‘Perilous times’ for Iraq’s Shia militias after Soleimani killing

On January 3, soon after Iranian General Qassem Soleimani left Baghdad airport in an armoured vehicle, a US drone fired rockets at his convoy, killing the commander of the Islamic Revolutionary Guard Corps (IRGC) and the Iraqis accompanying him.

The brazen assassination sent shockwaves through the Middle East and beyond, triggering fears of an all-out war between the United States and Iran in Iraq, where the two foes compete for influence.

Iran did choose Iraqi soil to retaliate, sending a volley of missiles at two bases hosting US forces outside Baghdad and Erbil. The attacks on January 8 ended without any fatalities, however, easing worries of a regional conflagration. As the smoke clears, what is worrying observers in Iraq is the death of the powerful Shia militia leader, Abu Mahdi al-Muhandis, who was killed in the same US strike targeting Soleimani.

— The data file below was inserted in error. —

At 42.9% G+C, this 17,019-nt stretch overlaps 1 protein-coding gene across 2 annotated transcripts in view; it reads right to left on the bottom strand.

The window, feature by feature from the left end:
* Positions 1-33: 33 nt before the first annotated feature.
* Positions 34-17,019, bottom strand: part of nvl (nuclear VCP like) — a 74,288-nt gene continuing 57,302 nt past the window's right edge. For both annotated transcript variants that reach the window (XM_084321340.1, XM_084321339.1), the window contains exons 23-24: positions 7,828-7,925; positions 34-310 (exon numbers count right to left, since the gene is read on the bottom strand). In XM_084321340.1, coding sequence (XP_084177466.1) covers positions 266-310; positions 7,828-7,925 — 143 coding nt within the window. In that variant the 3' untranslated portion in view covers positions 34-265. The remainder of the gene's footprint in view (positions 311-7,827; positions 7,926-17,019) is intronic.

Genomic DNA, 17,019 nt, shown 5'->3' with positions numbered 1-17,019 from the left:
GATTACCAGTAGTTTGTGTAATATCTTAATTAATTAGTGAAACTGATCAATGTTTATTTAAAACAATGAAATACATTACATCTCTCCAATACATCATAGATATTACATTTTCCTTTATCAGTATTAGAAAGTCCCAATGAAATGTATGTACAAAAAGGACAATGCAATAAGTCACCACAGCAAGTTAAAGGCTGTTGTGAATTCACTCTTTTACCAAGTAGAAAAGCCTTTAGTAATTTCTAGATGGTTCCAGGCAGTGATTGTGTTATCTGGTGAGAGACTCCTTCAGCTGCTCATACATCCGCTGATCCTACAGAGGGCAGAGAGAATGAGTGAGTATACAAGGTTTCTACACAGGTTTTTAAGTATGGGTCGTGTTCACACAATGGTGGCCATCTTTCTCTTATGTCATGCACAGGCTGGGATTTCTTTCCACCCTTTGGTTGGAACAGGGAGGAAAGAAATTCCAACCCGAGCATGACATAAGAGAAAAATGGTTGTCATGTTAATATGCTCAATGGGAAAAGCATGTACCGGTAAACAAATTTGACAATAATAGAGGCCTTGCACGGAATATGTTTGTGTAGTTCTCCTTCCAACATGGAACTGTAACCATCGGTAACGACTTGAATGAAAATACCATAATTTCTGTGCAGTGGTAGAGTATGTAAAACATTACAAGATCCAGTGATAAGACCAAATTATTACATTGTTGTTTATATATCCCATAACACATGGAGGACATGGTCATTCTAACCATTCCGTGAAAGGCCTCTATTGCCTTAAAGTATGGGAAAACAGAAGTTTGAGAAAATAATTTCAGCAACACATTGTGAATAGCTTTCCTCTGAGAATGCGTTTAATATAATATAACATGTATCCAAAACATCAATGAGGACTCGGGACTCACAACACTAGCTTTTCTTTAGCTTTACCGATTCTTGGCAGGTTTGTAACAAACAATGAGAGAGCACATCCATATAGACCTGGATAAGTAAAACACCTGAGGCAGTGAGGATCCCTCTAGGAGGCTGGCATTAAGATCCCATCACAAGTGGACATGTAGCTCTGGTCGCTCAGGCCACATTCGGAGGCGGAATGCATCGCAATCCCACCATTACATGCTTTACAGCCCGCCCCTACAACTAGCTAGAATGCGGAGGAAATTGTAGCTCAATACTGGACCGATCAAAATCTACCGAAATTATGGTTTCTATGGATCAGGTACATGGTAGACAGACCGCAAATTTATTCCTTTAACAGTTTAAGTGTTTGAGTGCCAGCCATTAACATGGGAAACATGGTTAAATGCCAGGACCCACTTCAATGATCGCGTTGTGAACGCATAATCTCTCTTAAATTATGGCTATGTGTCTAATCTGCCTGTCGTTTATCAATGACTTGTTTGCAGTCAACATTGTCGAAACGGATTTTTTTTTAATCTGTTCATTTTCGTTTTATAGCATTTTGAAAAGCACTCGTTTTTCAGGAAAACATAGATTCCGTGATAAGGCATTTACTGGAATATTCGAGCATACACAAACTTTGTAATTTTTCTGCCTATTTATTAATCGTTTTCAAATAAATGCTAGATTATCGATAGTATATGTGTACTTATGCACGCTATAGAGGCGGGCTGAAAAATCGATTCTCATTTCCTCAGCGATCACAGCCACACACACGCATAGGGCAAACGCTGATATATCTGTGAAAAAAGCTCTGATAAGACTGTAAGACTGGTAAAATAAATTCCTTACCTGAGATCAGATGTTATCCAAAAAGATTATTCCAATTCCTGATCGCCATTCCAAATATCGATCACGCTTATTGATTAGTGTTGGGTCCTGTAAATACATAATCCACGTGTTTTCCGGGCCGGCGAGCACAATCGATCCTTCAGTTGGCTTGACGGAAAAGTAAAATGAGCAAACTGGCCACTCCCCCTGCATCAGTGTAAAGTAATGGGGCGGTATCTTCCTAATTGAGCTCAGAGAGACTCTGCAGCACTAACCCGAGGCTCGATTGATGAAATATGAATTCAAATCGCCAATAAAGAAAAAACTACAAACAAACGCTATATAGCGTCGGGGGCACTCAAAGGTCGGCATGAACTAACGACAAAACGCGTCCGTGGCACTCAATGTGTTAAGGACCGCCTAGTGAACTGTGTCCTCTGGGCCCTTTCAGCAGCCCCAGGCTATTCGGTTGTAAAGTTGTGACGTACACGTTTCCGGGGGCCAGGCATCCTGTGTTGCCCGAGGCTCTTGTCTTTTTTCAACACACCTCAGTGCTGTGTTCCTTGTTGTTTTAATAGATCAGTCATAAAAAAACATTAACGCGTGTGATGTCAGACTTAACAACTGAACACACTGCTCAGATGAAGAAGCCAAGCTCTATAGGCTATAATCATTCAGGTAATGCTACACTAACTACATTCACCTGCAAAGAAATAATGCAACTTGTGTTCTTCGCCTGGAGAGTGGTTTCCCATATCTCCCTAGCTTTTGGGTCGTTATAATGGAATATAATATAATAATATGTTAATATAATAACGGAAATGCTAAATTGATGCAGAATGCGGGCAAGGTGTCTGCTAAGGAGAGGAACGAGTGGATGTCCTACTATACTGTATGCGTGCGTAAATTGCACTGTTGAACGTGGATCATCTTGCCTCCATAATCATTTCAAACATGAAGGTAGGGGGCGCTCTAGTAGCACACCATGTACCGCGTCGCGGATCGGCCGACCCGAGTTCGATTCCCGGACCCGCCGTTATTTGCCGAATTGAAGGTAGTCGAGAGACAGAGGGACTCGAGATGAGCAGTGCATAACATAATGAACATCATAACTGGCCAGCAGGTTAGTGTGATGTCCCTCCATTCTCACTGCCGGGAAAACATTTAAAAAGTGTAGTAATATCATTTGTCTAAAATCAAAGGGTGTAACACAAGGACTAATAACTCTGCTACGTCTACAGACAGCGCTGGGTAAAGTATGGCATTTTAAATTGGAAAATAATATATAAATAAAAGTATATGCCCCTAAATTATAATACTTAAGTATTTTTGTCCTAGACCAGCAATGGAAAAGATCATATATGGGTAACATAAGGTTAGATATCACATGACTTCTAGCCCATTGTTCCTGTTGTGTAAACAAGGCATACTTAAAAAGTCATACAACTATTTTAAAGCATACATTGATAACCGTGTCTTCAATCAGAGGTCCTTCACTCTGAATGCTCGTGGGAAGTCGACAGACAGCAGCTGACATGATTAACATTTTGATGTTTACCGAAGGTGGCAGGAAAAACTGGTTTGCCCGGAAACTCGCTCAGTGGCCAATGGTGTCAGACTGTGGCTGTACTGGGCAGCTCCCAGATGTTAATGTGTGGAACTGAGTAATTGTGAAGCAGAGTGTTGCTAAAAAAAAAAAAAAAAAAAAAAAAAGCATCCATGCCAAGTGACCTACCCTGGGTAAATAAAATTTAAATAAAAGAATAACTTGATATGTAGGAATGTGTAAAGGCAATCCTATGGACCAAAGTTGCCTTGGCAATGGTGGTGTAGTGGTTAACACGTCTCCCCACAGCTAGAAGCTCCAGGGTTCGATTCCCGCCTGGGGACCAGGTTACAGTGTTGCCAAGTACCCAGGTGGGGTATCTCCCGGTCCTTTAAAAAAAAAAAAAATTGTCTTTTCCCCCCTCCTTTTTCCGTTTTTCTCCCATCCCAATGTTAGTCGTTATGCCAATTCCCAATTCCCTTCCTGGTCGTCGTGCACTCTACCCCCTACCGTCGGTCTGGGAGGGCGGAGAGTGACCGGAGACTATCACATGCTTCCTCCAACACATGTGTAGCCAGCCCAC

His killing leaves the paramilitary he commanded – the Popular Mobilisation Forces (PMF) – without a clear successor, throwing the future of the 100,000-strong force into uncertainty and raising new concerns over instability in war-ravaged Iraq. The leadership vacuum is also likely to weaken Tehran’s hand in Iraq, according to experts.

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